The initial numbers for FOX said Saturday’s event was only second to ABC’s broadcast of the college football game between Oregon vs. Stanford in adults 18-49 and tied the game with a 7 share in that age group. FOX’s revised numbers projected it to win its time slot in adults 18-34, adults 18-49 and men 18-34. UFC on FOX also beat the numbers for the first MMA event on network television, the Kimbo Slice-led “EliteXC: Primetime,” FOX said.

    These are the demographics for which advertisers pay, and they complement FOX’s track record of success in attracting young viewers. The network said it didn’t have much trouble selling ad time for UFC on FOX, same as CBS didn’t for EliteXC when Slice or Fedor Emelianenko or Gina Carano was involved. They were sellouts, and that spells longevity.

    But it also brings us to a key question moving forward. Will the numbers garnered by a high-profile fight such as Velasquez vs. Dos Santos still hold when a title isn’t at stake, or when the wattage of an event’s marquee stars is lower? CBS saw a steep drop-off in ratings in cards not packaged with bankable properties such as Slice and Fedor.

    This much is sure: The promotion leading into UFC on FOX is a tremendously encouraging sign. The network pushed the show in a big way. What we’ll find out now is whether FOX’s stellar support is enough to drive viewers to future UFC events broadcast on the network. It’s a tough market out there. MMA fans have become choosy with all the product to watch.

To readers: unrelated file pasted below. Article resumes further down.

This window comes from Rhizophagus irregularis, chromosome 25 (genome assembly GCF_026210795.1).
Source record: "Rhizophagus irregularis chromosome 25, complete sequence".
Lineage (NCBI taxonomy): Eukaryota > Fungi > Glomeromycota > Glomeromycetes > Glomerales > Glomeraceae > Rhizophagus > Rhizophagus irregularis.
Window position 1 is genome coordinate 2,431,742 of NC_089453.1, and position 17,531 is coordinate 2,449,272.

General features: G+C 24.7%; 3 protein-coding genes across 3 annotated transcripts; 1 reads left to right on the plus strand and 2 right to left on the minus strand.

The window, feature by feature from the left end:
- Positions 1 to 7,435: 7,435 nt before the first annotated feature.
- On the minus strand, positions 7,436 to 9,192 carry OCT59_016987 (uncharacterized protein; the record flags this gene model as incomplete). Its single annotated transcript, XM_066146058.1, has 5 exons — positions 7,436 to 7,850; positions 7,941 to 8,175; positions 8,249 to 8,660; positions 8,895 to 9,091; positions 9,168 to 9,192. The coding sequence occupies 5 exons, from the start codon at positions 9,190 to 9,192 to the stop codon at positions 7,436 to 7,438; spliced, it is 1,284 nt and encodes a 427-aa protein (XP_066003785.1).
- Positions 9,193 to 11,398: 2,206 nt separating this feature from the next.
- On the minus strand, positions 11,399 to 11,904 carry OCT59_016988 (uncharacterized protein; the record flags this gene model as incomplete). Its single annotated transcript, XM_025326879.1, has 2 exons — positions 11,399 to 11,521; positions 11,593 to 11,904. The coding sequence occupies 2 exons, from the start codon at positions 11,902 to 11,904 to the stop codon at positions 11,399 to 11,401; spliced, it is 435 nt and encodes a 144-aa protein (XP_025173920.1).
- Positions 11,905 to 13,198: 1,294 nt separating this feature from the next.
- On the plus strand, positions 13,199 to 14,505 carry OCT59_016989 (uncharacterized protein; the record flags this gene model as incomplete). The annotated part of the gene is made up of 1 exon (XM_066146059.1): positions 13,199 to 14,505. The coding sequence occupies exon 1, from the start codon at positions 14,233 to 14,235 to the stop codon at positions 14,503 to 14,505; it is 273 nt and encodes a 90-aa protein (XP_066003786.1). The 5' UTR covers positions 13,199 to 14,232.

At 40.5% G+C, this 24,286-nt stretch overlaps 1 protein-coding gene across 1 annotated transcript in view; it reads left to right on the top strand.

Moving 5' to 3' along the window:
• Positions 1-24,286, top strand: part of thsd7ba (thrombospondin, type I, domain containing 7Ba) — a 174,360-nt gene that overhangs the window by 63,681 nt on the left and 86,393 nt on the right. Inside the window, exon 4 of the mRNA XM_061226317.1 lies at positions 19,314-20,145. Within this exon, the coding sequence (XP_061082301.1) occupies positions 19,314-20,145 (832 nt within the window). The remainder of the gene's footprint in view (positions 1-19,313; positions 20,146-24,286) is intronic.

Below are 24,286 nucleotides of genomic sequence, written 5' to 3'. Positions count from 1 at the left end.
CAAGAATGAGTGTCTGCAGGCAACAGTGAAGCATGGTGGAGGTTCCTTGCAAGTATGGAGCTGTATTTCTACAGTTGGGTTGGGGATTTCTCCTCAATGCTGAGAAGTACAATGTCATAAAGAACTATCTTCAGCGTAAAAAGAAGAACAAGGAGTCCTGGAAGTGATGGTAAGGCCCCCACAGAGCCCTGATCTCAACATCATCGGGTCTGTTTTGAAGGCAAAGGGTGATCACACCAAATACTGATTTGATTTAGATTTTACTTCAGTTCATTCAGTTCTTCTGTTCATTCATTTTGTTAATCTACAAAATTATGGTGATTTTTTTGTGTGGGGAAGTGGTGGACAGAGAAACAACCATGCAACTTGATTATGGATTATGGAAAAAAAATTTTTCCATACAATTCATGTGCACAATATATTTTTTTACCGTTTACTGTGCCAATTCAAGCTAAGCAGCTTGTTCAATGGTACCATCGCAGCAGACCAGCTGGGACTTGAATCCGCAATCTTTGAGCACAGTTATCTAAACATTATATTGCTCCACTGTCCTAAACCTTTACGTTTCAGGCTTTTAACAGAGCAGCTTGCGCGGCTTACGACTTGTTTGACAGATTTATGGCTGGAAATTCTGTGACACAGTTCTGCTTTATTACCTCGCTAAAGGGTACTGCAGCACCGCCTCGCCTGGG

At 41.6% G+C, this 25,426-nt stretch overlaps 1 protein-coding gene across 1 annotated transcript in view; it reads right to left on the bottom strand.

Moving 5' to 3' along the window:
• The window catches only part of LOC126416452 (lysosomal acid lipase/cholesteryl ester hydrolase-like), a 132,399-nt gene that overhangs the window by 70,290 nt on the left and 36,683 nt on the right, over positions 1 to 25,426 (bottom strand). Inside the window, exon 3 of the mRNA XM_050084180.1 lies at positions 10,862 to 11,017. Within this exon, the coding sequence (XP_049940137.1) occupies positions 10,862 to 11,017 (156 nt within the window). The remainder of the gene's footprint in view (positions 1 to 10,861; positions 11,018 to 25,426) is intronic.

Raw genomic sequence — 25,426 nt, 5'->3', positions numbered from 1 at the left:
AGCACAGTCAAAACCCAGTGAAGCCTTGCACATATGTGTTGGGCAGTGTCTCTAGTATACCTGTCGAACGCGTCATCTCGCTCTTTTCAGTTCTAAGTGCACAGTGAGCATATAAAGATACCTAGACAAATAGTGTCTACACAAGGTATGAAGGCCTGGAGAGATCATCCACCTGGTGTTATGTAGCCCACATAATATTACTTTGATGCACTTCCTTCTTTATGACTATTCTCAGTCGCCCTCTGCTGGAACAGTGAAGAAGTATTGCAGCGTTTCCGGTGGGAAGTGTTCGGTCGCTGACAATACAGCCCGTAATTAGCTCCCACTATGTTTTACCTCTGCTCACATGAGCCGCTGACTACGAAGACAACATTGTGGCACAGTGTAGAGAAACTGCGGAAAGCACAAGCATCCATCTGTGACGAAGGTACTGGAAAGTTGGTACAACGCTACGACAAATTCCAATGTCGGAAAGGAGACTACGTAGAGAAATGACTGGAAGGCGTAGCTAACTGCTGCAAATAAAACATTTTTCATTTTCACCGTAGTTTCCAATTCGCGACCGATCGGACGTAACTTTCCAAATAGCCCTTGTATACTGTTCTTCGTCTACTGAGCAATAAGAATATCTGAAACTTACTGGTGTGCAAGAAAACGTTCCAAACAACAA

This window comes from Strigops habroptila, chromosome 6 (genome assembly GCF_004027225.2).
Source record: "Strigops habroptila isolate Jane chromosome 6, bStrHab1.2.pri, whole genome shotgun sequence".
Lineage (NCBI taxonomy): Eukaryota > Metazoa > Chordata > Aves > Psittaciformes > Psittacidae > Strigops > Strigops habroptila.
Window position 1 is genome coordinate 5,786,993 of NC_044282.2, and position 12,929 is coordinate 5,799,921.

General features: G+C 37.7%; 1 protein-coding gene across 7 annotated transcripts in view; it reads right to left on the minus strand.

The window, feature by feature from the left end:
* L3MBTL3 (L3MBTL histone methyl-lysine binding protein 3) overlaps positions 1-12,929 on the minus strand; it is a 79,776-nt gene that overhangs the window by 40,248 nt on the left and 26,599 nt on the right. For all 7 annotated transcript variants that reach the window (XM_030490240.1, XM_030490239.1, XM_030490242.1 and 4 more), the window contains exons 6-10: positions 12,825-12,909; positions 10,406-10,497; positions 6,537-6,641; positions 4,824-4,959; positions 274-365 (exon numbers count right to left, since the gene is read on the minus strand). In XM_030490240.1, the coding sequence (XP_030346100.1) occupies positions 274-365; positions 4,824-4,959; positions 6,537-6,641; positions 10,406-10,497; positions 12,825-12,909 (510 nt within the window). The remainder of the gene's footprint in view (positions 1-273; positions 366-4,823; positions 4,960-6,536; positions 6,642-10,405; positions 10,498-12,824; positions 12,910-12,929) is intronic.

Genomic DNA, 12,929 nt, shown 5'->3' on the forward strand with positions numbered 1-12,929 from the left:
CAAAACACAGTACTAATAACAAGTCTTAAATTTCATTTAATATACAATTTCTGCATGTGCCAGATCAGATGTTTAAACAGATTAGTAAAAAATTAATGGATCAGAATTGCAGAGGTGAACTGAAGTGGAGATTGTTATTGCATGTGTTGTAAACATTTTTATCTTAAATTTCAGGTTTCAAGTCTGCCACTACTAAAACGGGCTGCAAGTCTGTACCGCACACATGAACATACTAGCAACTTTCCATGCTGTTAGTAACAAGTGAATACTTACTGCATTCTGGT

Read More…


  • Published On Nov 14, 2011
  • Three thoughts on UFC on Fox 1

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    Junior Dos Santos

    Junior Dos Santos scored a first-round knockout of Cain Velasquez in 64 seconds. (Jason Redmond/AP)

    What does the Ultimate Fighting Championship look like on live network television? We got a taste of it Saturday when Fox aired the UFC heavyweight championship between Cain Velasquez and Junior Dos Santos. For fight fans, this was a pinnacle moment — a chance to share the very best of the sport they love with co-workers, friends and family who’d never watched it before. The fight lasted only 64 seconds, but there was much more than that to glean from this historical broadcast. Here are my observations …

    Strong start out of the blocks

    Fox Sports Media Group CEO David Hill wasn’t kidding when he told reporters earlier this week the network would add a cheeky viewer warning to the telecast. You knew you were going to be watching something different when Fox flashed this at the top of the hour:

    “The following might be the most exciting live sporting event in the history of television, and it’s our duty to say: VIEWER DISCRETION IS ADVISED.”

    Well played, Fox.

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  • Published On Nov 13, 2011